If you’re curious about guitar shielding and whether shielding paint vs copper tape works better for this purpose, then you’ve come to the right post!
Guitar Shielding: What Is It and How It Works?
We all know how annoying faulty grounding can be, making the instrument almost unusable.
Shielding issues, on the other hand, might not be that common.
Compared to faulty grounding, poorly done shielding, or a complete lack of one, might not be that bad.
However, it’s still incredibly annoying and can completely ruin your performance.
Now, we’re all surrounded by sources of electromagnetic interference.
Whether you have passive or active electronics, your electric guitar is susceptible to this.
And no, having humbuckers won’t save you from it as this isn’t the same thing as the cycle hum.
Every electronic device is a potential enemy here, and we have plenty of those around us these days.
Shielding your guitar’s electronics cavity will provide protection.
Technically, shielding is what physicists refer to as a Faraday cage.
And a Faraday cage, also known as a Faraday shield, is a continuous covering of any conductive material that forms an isolated enclosure.
This enclosure should completely block all of the electromagnetic fields.
In short, your guitar’s electronics cavity should be a closed system that’s not impacted by any surrounding electronic devices or electrical grids.
How to Recognize Faulty Shielding
An instrument with poorly done shielding will show specific symptoms.
Some of them can be opposite to what we experience with faulty grounding.
You know how the buzzing stops when you touch any metal part on your guitar?
Well, with faulty shielding, you can increase the unwanted buzzing and noise if you touch some of its metal parts.
This way, you’re acting as an antenna of sorts, helping pick up more interference.
Another symptom is that your guitar reacts differently in various settings.
I had a pretty weird experience where my Les Paul couldn’t stop buzzing when I played at home.
What shocked me was that there was absolutely no noise, even on high-gain settings, when I took it to a repair shop.
The noise persisted when I got back home.
But then I realized that the repair shop in question was in an old building with thick walls and situated securely in a semi-underground position.
Then I took it to a local guitar builder and I heard the same noise that I’ve heard at home.
It was easily solved with copper tape and new wiring.
What Materials Can We Use for Guitar Shielding?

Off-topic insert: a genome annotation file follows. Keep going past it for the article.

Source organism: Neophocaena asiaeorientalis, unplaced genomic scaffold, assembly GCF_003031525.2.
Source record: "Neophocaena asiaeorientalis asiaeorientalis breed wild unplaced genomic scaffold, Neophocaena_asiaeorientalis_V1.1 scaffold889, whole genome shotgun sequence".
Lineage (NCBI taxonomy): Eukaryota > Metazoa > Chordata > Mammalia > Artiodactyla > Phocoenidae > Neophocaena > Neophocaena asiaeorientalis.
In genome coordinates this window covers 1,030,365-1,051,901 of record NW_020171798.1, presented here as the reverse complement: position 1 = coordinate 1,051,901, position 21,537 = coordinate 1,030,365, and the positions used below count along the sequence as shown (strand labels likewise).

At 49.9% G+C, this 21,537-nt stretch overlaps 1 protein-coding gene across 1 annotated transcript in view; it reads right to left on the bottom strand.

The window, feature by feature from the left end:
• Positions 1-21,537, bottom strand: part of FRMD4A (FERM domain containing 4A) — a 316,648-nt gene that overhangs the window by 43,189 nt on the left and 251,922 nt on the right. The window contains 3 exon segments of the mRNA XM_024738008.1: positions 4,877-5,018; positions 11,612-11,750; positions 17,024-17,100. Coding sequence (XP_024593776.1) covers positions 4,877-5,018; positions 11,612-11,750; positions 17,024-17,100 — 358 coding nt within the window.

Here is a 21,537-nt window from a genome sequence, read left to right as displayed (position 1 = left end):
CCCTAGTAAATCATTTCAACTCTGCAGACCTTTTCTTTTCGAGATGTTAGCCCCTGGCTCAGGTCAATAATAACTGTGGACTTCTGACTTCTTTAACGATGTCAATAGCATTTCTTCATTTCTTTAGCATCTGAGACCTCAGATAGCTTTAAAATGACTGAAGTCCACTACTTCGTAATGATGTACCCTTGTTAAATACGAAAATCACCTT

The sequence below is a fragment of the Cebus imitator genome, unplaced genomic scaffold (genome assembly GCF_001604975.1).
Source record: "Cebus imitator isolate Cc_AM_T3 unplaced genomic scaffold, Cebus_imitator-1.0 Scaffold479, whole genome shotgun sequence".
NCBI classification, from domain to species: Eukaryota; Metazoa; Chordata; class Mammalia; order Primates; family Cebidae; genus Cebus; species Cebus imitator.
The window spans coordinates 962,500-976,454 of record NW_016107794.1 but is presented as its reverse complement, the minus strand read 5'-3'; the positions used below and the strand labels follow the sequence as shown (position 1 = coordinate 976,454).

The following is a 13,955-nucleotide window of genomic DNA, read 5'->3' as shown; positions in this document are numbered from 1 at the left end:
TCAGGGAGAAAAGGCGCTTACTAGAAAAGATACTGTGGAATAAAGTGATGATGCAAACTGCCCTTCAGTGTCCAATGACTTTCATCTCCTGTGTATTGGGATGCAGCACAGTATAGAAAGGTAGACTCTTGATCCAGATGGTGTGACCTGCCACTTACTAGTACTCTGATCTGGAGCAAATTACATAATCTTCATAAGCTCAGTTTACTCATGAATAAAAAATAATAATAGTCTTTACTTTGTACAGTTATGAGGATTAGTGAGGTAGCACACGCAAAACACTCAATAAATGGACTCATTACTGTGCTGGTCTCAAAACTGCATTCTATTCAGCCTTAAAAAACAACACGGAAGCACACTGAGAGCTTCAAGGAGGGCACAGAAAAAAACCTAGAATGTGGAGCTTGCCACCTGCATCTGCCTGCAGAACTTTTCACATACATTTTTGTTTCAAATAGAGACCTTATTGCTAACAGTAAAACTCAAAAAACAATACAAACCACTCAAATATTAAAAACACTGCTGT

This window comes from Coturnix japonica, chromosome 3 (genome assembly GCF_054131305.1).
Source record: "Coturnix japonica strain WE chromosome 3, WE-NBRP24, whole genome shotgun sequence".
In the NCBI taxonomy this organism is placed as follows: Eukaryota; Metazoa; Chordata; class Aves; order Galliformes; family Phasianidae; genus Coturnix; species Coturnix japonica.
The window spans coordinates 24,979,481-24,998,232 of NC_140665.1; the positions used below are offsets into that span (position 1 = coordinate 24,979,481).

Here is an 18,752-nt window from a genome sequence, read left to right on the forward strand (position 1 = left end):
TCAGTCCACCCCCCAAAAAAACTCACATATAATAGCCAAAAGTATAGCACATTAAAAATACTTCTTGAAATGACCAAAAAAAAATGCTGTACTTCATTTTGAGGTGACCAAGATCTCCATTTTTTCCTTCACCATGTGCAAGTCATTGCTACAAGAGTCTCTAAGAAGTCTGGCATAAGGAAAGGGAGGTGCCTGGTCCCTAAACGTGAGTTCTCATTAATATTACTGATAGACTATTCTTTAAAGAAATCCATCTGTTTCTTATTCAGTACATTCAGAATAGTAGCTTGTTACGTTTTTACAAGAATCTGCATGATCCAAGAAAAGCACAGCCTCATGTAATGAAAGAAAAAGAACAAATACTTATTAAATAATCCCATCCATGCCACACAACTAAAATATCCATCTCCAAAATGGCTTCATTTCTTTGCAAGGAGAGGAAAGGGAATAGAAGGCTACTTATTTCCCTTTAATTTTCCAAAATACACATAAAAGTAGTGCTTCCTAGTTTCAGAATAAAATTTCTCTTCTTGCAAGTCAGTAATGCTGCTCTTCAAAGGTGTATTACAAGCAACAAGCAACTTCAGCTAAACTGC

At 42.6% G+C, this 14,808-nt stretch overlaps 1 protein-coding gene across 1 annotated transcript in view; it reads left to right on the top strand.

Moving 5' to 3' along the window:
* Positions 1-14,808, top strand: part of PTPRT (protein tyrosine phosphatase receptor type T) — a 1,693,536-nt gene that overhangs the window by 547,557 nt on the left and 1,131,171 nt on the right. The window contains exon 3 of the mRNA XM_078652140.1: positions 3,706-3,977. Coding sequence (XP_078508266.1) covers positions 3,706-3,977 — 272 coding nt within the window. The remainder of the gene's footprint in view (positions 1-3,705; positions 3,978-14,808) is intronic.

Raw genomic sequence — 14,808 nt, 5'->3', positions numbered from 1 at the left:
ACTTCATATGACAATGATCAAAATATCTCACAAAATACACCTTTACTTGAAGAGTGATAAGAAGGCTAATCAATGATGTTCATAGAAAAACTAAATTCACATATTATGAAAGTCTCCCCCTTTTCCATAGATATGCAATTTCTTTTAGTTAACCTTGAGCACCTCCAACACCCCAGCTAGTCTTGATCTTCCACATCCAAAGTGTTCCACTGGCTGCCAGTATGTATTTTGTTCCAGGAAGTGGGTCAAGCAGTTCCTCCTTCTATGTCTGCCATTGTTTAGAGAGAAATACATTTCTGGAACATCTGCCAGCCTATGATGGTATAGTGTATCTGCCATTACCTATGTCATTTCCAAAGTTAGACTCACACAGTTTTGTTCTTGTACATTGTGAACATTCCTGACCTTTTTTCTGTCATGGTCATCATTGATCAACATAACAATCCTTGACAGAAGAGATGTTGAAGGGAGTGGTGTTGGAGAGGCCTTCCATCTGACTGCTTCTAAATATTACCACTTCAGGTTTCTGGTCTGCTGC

Speaking of which, there are two main materials that we can use for shielding.
The most common one is adhesive copper tape.
Some may also use aluminum foil or aluminum tapes.
But from my experience, copper tapes are a bit easier to work with in these particular settings.
The second one is conductive shielding paint.
Although a less common choice, shielding paint is a viable option.
No matter the material, one rule applies to all guitar shielding.
You need to cover the entire electronics cavity from all sides.
And if your guitar has more than one cavity, as is the case with Les Paul-style guitars, all cavities must be covered entirely.
Finally, your shielding should be grounded as well.
The main ground wire should be soldered to the shielding material, no matter which one you choose.
Shielding Paint vs. Copper Tape: Which Is Better?
Now, you may be wondering which one is the better option.
Well, technically, both tape and paint come with their advantages.
However, it may also come down to personal preferences.
But let’s look at some facts.
Copper tape is usually pretty cheap.
Additionally, it’s also very conductible, which means that it’s, theoretically, a much better material for this purpose.
However, it can be bothersome to apply it on all of the uneven surfaces within the cavity.
Remember that you need to cover everything.
This means that you’ll need to be patient and detail-oriented with all of the smallest surfaces inside.
As for the shielding paint, it’s super-easy to apply.
After all, adding paint is much simpler than applying tape in dozens of small pieces that would cover the cavity.
A major issue with shielding paint is that it’s technically not as conductive as copper or aluminum tape.
This, however, doesn’t mean that it won’t work.
In fact, shielding paint works like a charm on some guitars.
Additionally, you can make your paint, as instructed in the video below.
Another thing that I’d like to add is that paint is a bit more expensive compared to tape.
And you’ll also have to apply more of it.
But it’s not like we’re talking about something unobtainable.
In short, copper tape technically comes as a better choice.
On the other hand, if you’re not as experienced with guitar modification, or if you just don’t feel like bothering too much with it, then the paint will work just fine.
Shielding Paint Vs Copper Tape: Conclusion
I hope this article has helped you think through which of these is better for your guitar shielding purposes!
And if you want to read more about guitar shielding on this blog, then check out:
Lastly, feel free to leave a message in the comments below if you have more questions about this or another guitar-related topic!